The County Seat Question
It may be interesting to future readers of this authentic history, to know that Bath was once the capital of Mason County. She not only aspired to that dignity but attained it, and for a period of eight years was the seat of justice. As pertinent to the subject, we copy the following from the county map. Speaking of the location of the county seat, it says: "There was much dissatisfaction on the part of the inhabitants of Bath, who, justly or unjustly, thought that their town offered superior advantages as the seat of justice of Mason County. An agitation of the subject was kept up, and finally an act, approved January 19, 1843, was obtained from the Legislature, authorizing another election to be held on the second Monday of February of that year. Polls were opened at three places; at James Walker's, in Havana, at Lynchburg and at Bath, where votes were received for the towns of Bath and Havana for the county seat. Bath received a majority of votes and was declared the county seat. Its inhabitants soon had the satisfaction of seeing the archives of the county removed to their town. The June term of the Circuit Court for 1844 was held at Bath, the previous June term having been held at Havana. Entire satisfaction was not yet obtained. Havana still had aspirations which could only be satisfied by another removal of the seat of justice, and, in February, 1851, legislation was obtained by which another election was held on the second Monday of March, 1851, at which the question was again brought before the people. The clerks of election opened two columns, one 'For Havana,' and the other 'Against Removal.' The election resulted in again making Havana the county seat, which it has since continued to be." Thus Bath lost its hard-earned dignity, was shorn of its fleeting honors, and as a consequence, its "glory departed forever." This county seat question, however, is more particularly referred to in the county history.|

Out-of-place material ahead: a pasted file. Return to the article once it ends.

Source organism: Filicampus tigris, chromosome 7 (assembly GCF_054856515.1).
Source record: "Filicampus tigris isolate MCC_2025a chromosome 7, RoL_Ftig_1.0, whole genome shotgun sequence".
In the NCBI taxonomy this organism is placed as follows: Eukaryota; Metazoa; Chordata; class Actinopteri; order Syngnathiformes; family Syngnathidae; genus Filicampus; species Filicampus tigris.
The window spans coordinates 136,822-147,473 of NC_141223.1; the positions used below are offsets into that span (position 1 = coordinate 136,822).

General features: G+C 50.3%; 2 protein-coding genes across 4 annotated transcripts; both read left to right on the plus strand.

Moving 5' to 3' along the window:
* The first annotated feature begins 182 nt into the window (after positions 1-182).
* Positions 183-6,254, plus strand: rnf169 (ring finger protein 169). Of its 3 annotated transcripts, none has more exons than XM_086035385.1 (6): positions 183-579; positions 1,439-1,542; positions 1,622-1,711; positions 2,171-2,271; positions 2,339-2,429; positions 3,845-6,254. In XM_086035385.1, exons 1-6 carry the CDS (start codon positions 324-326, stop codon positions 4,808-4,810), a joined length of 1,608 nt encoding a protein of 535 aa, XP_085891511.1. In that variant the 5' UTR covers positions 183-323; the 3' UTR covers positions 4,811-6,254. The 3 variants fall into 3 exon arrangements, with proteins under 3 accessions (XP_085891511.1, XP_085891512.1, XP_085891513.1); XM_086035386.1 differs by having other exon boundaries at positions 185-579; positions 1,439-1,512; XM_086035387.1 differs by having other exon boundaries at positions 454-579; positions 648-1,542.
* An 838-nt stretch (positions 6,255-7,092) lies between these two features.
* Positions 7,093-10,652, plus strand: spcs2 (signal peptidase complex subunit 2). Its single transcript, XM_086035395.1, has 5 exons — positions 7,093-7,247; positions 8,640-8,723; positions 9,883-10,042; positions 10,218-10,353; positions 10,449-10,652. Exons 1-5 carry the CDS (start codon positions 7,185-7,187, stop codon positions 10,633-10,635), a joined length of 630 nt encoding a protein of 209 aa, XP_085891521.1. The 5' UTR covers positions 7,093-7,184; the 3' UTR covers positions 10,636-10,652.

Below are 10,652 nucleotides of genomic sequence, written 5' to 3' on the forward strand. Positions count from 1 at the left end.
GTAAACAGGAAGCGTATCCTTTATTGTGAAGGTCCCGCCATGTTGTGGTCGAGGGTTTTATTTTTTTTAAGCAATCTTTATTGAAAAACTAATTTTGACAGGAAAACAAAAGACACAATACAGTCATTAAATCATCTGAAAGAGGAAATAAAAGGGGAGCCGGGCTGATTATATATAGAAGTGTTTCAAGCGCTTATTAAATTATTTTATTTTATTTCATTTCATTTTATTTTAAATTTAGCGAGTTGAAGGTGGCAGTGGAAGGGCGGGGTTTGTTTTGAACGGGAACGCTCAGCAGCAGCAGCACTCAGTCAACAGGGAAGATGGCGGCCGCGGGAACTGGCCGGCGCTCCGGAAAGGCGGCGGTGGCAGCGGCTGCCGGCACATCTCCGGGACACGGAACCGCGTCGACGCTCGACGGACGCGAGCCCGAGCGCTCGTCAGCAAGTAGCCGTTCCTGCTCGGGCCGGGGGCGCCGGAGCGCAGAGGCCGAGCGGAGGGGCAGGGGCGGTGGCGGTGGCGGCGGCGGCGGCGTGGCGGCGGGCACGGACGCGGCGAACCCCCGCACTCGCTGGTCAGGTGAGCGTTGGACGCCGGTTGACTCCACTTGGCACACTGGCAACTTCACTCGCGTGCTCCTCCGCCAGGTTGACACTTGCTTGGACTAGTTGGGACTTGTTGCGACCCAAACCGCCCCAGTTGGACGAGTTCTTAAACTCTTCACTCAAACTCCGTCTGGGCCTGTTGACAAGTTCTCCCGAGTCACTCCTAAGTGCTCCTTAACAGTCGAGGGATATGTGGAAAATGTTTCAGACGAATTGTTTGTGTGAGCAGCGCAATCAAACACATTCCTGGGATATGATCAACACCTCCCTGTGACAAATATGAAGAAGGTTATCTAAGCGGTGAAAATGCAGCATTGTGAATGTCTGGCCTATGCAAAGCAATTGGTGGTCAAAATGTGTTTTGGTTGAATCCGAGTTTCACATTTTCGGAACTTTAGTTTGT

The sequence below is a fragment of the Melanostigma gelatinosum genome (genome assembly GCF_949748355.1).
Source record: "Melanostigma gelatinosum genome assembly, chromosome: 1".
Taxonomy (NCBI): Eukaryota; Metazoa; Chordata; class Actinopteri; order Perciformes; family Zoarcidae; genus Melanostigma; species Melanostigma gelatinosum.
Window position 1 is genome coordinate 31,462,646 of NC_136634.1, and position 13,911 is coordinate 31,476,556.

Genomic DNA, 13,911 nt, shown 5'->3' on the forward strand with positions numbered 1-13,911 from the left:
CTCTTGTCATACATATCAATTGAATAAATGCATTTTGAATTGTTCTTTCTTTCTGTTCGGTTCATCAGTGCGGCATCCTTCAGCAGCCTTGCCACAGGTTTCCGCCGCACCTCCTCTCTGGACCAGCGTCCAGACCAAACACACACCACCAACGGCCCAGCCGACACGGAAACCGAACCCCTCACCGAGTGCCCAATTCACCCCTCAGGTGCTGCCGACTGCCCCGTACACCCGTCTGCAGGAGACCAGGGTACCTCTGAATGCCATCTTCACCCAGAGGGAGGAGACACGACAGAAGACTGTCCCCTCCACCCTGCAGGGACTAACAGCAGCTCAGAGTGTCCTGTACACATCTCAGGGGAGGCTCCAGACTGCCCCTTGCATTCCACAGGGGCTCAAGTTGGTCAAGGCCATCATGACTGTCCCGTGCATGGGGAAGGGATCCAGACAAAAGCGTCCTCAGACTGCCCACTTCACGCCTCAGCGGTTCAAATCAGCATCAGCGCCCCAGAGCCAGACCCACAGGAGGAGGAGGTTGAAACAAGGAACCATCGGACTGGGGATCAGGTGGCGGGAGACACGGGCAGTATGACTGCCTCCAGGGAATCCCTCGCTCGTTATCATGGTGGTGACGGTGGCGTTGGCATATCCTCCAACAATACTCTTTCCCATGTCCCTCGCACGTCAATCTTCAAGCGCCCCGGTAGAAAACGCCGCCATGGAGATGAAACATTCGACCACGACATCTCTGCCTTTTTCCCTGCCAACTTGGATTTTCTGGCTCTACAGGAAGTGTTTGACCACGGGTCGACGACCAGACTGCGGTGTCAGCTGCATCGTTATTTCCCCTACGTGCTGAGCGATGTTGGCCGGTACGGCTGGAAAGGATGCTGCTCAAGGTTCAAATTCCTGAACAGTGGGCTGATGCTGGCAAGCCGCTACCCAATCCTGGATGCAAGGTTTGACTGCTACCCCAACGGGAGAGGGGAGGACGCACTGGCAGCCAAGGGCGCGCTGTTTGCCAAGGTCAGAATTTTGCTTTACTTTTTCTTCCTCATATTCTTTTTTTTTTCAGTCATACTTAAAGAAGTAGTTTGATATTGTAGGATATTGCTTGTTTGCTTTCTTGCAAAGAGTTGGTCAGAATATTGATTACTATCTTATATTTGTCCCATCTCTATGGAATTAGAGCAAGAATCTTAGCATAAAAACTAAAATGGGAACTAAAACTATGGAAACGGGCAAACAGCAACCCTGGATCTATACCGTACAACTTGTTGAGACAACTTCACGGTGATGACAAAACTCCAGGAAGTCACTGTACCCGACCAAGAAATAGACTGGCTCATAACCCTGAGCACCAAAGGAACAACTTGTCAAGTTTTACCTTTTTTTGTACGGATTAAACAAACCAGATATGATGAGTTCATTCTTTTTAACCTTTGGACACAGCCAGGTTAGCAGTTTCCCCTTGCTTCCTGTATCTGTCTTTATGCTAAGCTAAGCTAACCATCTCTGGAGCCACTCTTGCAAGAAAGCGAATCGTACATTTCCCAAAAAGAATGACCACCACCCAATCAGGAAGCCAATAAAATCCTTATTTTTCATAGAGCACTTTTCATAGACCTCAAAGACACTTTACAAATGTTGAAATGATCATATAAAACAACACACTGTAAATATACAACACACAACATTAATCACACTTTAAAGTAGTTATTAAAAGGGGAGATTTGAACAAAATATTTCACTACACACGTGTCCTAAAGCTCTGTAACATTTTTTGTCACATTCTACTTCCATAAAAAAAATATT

As stated in the above extract, the first session of Circuit Court was held at Bath, in June, 1844, and, as no building had yet been erected, it was held at the house of Col. West. But a Court House was at once erected by the proprietors of the village. It was a commodious brick structure, two stories high, with offices on the first floor and the hall of justice above. The building was 36 x 40 feet, and cost about $3,000. It was built as cheaply as possible, the brick being manufactured near the spot, and the other material procured at the lowest figures. When the county seat was moved back to Havana, the building was sold to the village for school purposes, as elsewhere stated.